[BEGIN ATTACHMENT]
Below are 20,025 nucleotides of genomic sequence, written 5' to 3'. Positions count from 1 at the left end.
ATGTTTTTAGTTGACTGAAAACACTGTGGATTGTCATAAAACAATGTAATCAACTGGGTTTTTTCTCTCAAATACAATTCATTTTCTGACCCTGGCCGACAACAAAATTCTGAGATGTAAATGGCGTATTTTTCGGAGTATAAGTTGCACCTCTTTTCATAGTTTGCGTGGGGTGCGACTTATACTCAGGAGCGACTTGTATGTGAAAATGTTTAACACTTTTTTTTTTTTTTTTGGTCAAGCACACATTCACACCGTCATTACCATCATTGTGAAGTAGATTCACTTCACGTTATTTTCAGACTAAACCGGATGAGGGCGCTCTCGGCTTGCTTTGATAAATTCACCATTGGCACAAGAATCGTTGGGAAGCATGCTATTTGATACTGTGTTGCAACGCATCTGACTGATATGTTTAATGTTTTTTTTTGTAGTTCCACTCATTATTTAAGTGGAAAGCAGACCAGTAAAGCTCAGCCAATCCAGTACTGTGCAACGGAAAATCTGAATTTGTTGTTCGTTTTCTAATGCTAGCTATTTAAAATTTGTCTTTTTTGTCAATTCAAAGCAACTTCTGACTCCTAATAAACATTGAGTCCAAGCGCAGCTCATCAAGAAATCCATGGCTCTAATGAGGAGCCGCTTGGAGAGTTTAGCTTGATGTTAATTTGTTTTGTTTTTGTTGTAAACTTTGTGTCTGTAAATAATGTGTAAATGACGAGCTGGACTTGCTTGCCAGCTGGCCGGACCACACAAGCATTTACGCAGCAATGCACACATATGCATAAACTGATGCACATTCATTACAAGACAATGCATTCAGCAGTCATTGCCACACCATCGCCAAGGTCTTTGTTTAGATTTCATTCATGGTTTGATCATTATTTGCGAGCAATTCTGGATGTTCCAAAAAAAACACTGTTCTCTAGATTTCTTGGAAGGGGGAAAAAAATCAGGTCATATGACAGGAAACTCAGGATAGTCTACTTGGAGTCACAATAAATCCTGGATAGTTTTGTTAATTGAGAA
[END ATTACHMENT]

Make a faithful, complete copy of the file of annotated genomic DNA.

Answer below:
Below are 20,025 nucleotides of genomic sequence, written 5' to 3'. Positions count from 1 at the left end.
ATGTTTTTAGTTGACTGAAAACACTGTGGATTGTCATAAAACAATGTAATCAACTGGGTTTTTTCTCTCAAATACAATTCATTTTCTGACCCTGGCCGACAACAAAATTCTGAGATGTAAATGGCGTATTTTTCGGAGTATAAGTTGCACCTCTTTTCATAGTTTGCGTGGGGTGCGACTTATACTCAGGAGCGACTTGTATGTGAAAATGTTTAACACTTTTTTTTTTTTTTTTGGTCAAGCACACATTCACACCGTCATTACCATCATTGTGAAGTAGATTCACTTCACGTTATTTTCAGACTAAACCGGATGAGGGCGCTCTCGGCTTGCTTTGATAAATTCACCATTGGCACAAGAATCGTTGGGAAGCATGCTATTTGATACTGTGTTGCAACGCATCTGACTGATATGTTTAATGTTTTTTTTTGTAGTTCCACTCATTATTTAAGTGGAAAGCAGACCAGTAAAGCTCAGCCAATCCAGTACTGTGCAACGGAAAATCTGAATTTGTTGTTCGTTTTCTAATGCTAGCTATTTAAAATTTGTCTTTTTTGTCAATTCAAAGCAACTTCTGACTCCTAATAAACATTGAGTCCAAGCGCAGCTCATCAAGAAATCCATGGCTCTAATGAGGAGCCGCTTGGAGAGTTTAGCTTGATGTTAATTTGTTTTGTTTTTGTTGTAAACTTTGTGTCTGTAAATAATGTGTAAATGACGAGCTGGACTTGCTTGCCAGCTGGCCGGACCACACAAGCATTTACGCAGCAATGCACACATATGCATAAACTGATGCACATTCATTACAAGACAATGCATTCAGCAGTCATTGCCACACCATCGCCAAGGTCTTTGTTTAGATTTCATTCATGGTTTGATCATTATTTGCGAGCAATTCTGGATGTTCCAAAAAAAACACTGTTCTCTAGATTTCTTGGAAGGGGGAAAAAAATCAGGTCATATGACAGGAAACTCAGGATAGTCTACTTGGAGTCACAATAAATCCTGGATAGTTTTGTTAATTGAGAA